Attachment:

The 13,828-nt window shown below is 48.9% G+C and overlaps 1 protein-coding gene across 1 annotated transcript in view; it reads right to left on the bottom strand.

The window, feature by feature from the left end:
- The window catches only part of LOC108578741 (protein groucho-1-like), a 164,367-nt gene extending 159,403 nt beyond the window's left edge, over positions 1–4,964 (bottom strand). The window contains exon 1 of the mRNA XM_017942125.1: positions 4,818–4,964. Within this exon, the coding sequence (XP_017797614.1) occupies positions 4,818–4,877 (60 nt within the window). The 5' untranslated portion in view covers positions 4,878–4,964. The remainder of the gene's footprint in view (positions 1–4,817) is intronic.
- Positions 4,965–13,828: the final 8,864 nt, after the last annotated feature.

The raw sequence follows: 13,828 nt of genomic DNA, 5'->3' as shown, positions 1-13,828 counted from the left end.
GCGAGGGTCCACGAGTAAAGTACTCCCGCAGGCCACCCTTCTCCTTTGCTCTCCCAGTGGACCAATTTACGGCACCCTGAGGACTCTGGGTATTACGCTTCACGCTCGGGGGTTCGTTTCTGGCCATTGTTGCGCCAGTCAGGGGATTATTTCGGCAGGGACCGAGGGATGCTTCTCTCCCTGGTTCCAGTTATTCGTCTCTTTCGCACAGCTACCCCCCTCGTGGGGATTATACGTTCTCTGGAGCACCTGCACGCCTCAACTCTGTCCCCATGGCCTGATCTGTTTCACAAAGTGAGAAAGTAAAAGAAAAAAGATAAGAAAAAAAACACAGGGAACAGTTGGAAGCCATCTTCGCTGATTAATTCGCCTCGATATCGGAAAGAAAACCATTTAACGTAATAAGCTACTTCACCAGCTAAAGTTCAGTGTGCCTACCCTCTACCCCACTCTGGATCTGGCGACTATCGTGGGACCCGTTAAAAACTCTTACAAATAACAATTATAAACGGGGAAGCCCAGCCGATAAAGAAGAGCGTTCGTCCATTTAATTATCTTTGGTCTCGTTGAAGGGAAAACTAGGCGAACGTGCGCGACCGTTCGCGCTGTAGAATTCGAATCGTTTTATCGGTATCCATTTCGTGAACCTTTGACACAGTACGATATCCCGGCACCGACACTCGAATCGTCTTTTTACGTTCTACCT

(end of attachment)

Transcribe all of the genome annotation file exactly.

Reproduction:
The 13,828-nt window shown below is 48.9% G+C and overlaps 1 protein-coding gene across 1 annotated transcript in view; it reads right to left on the bottom strand.

The window, feature by feature from the left end:
- The window catches only part of LOC108578741 (protein groucho-1-like), a 164,367-nt gene extending 159,403 nt beyond the window's left edge, over positions 1–4,964 (bottom strand). The window contains exon 1 of the mRNA XM_017942125.1: positions 4,818–4,964. Within this exon, the coding sequence (XP_017797614.1) occupies positions 4,818–4,877 (60 nt within the window). The 5' untranslated portion in view covers positions 4,878–4,964. The remainder of the gene's footprint in view (positions 1–4,817) is intronic.
- Positions 4,965–13,828: the final 8,864 nt, after the last annotated feature.

The raw sequence follows: 13,828 nt of genomic DNA, 5'->3' as shown, positions 1-13,828 counted from the left end.
GCGAGGGTCCACGAGTAAAGTACTCCCGCAGGCCACCCTTCTCCTTTGCTCTCCCAGTGGACCAATTTACGGCACCCTGAGGACTCTGGGTATTACGCTTCACGCTCGGGGGTTCGTTTCTGGCCATTGTTGCGCCAGTCAGGGGATTATTTCGGCAGGGACCGAGGGATGCTTCTCTCCCTGGTTCCAGTTATTCGTCTCTTTCGCACAGCTACCCCCCTCGTGGGGATTATACGTTCTCTGGAGCACCTGCACGCCTCAACTCTGTCCCCATGGCCTGATCTGTTTCACAAAGTGAGAAAGTAAAAGAAAAAAGATAAGAAAAAAAACACAGGGAACAGTTGGAAGCCATCTTCGCTGATTAATTCGCCTCGATATCGGAAAGAAAACCATTTAACGTAATAAGCTACTTCACCAGCTAAAGTTCAGTGTGCCTACCCTCTACCCCACTCTGGATCTGGCGACTATCGTGGGACCCGTTAAAAACTCTTACAAATAACAATTATAAACGGGGAAGCCCAGCCGATAAAGAAGAGCGTTCGTCCATTTAATTATCTTTGGTCTCGTTGAAGGGAAAACTAGGCGAACGTGCGCGACCGTTCGCGCTGTAGAATTCGAATCGTTTTATCGGTATCCATTTCGTGAACCTTTGACACAGTACGATATCCCGGCACCGACACTCGAATCGTCTTTTTACGTTCTACCT